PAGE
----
WILLIAMSTOWN — Mischel Azzan, 17, lives in Shefa-Amr, Israel. As an Arab, he held certain beliefs, until he participated during this year's three-week Artsbridge initiative at the Buxton School.
"I never though that I could be best friends with a Jewish person, but coming here proved that wrong," Azzan said during a July 31 interview. "We came here and we could dialogue, we tell our personal stories, (program leaders) let us express ourselves. We are friends, this is a second family. we all have two things in common, we love art and we want peace."
Artsbridge Inc. is led by Executive Director Deb Nathan and is made up of artists, psychologists, and educators who strive toward bringing unique programs to youth participants. The program brings together Israeli, Palestinian and American youth for an Artsbridge Youth Leadership Development program. The program focuses on a safe environment that allows for creativity, listening, dialogue, and empowerment. Participants work together in large and small groups on arts projects that involve creative arenas such as music, film-making, poetry, and other mediums. This session introduced a Music in Common program as part of the development project.
A showcase of the artwork and performances was hosted at Buxton on Sunday.
Tamar Elias, 16, of Israel, and Raneen, 17, who lives along the West Bank, worked together to create a short film titled "Identity." Both girls said that they enjoyed a trip to Boston but noted that some of the group activities, especially sessions known as "dialogue" were challenging.
During dialogues, the youth were encouraged to share personal stories of their lives as they unfold in the area in which they live. By using a personal perspective, youth were able to think about feelings and impacts rather than political perspectives or news reports.
Arabic news stations and Jewish news stations often tell the same story in very different ways.
"And the news isn't always true," said Raneen.
Part of the initiative requires the youth to give up their cell phones while participating and they may contact parents once a week for a brief time. Program facilitators do provide a morning news briefing but the idea is to get past current events and get to know each other as people rather political or religious adversaries.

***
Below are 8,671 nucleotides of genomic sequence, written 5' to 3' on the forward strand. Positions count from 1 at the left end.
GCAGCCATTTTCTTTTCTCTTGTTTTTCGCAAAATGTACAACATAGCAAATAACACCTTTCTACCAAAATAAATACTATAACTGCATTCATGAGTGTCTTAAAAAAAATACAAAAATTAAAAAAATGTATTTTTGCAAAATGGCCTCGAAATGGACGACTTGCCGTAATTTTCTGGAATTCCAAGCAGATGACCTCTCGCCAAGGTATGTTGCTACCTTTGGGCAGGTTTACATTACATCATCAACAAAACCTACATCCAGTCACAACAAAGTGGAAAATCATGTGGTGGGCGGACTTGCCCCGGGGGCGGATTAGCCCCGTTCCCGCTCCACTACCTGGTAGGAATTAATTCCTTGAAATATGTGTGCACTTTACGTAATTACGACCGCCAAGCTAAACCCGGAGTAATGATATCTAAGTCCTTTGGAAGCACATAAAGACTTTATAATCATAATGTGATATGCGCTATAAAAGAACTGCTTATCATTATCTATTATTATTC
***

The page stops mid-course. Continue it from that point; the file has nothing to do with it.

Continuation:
Creating art together bridges the gap further, both girls said.
During a public question and answer session, Eliah Levine, 17, of Haifa, Israel drew applause when she replied to a question about the dialogues.
"When you can tell a story you can open closed minds," she said.
Boston student and poet Kobi Russell drew thunderous applause after presenting his poem. During his speaking presentation Russell told the group that if they wanted to be a soldier, "murder stereotypes, not people."
"Words, words will be your ammunition, not bullets," he said.
Students presented musical performances and dance routines as well.
Nearly everyone chuckled when students responded to a question about their impressions of America. The students answers included "huge cucumbers," "squirrels," "Chipotle," "Target," and "green."
The youth also handled interviews very well. For most, English is a second or third language,
"And it is hard because you don't want to say wrong," said Tamar.
The participants are expected to meet during fall, winter, and spring sessions arranged at neutral locations to continue building on the foundation of friendship they began. The journey to peace will not be easy but may be possible, Tamar said.
"It's a process," she said. "I feel that I am changing, and I am challenging myself."
[Editor's note: Some people quoted in this story declined to give their last names in order to avoid any potential persecution following its publishing]